Calligraphy is one of those professions where people ask for unusual things. This seems to be true across the centuries and across cultures.
In the year 2000 I heard a lecture at the Society of Scribes. The presenter, an art historian, spoke about a famous 12th century Chinese calligrapher who was asked to write surprising things on surprising surfaces.
As she listed the things that she found surprising, all the calligraphers in the room nodded recognition. It was a universal experience. We had all been there- we'd written on special plates to commemorate a wedding or birth. Writing the text of a proposal, designing a tatoo. After 30 plus years, The "atypical" request is so common that it causes me to stop when my mind flags something as new.An illuminated e-mail. If that is not a nonsequeter then what is? That is what the client wanted. It was not a poem, not a quote, and not prose... an illuminated e-mail.
A kind mentor had written a note of encouragement and support when something had gone amiss. The words were not taken lightly. In fact they were so on target they were to be beautifully written, illuminated and framed. They were to be reread and remembered lest they be forgotten.
Calligraphy and illumination bring a presence to a meaningful text. The choice of calligraphic hand gives the text its tone of voice. It is like an actor preparing for a part, finding the right voice.
In this case, I chose a pressure manipulated italic calligraphy. As Shakespeare called italic, that sweet Italian hand. The extra detail in pressure manipulation brings more gravity to the text. Is says, These Words not to be rushed. The eye lingers longer, savoring each word, giving the mind time to chew and digest the meaning.
The next challenge, designing a decorative motif fit to be hung in an office that Also works with italic. Since italic is a renaissance calligraphic hand, I looked to examples of renaissance and tudor illumination for inspiration.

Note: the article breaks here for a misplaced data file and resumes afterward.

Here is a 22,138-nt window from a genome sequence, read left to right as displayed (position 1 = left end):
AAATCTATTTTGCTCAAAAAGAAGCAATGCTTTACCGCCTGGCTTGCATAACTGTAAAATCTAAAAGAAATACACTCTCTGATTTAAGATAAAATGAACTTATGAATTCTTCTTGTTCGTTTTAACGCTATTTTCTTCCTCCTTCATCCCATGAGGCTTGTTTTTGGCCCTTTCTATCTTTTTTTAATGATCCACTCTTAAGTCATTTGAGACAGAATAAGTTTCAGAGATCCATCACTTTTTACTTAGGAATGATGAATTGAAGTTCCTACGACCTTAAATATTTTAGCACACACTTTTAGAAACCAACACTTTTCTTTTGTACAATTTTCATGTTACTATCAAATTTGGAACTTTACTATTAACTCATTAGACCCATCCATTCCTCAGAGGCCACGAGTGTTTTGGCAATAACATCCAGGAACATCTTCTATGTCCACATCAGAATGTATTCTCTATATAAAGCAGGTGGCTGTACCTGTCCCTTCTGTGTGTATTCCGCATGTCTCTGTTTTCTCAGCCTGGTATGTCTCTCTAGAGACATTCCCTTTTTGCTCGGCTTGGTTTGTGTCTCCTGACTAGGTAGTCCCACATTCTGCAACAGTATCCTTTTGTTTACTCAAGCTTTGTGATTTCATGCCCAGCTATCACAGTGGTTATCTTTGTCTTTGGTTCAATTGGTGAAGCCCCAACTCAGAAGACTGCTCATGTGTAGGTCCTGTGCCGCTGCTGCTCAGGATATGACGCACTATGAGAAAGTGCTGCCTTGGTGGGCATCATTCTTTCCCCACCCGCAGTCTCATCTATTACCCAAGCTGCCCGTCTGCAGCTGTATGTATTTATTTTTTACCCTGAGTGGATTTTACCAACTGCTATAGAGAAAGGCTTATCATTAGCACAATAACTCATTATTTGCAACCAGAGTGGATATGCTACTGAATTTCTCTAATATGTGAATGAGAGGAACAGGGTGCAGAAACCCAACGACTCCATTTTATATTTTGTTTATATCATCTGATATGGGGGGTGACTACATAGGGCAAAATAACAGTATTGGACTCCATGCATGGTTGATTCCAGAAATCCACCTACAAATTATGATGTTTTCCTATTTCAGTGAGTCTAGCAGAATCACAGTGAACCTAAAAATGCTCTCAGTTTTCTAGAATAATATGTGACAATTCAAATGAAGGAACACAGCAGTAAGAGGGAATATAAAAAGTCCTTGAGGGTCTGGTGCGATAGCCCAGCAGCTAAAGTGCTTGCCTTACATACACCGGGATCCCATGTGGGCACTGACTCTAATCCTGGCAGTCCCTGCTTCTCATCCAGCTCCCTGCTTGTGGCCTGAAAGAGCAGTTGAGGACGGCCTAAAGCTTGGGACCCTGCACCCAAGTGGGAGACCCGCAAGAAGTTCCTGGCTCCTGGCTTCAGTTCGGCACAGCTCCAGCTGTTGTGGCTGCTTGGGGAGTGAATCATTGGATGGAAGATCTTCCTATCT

The trick was to enhance the text and not bury it in overly heavy decoration. It needed balance. The short text afforded ample space for decoration. This is a blessing and a curse.
The extra room for decoration could be given to bars of interlinear decoration. That would emphasize the text. Inspired by Mira Calligraphica Monumenta, in the permanent collection of The Getty Museum, I chose repeated arabesques. I created a few patterns to be repeated by hand. Each bar was composed of repeated units. The patterns' thin lines and light blue color kept the decoration light enough so that the italic text catches the attention first.
The patterns were designed so that each repeated pattern has the same weight, movement, and the same feel- like all are of a whole cloth and not pieced together like a patchwork quilt. And, of course, it would be silly to make something that looks like it was a repeated rubber stamped design. Look closely for the repeat and variations within each repeat. All interlinear bar decorations need to be alive with the human touch and not just mindlessly rubber stamped.
How a design melds together is a sign of good design. In design, what is most important is that the designer choses where the attention starts and where it wanders on a page. The eye movement needs to flow naturally- gently resting on one area and then the next. A bad design tires the eyes. It has eyes darting from place to place, never resting. A good design helps the reader to know what to read first and in what order to read the rest. It also helps the reader put the text into an emotional context.
I think this piece achieves these goals. And It has a certain gentle gravitas.
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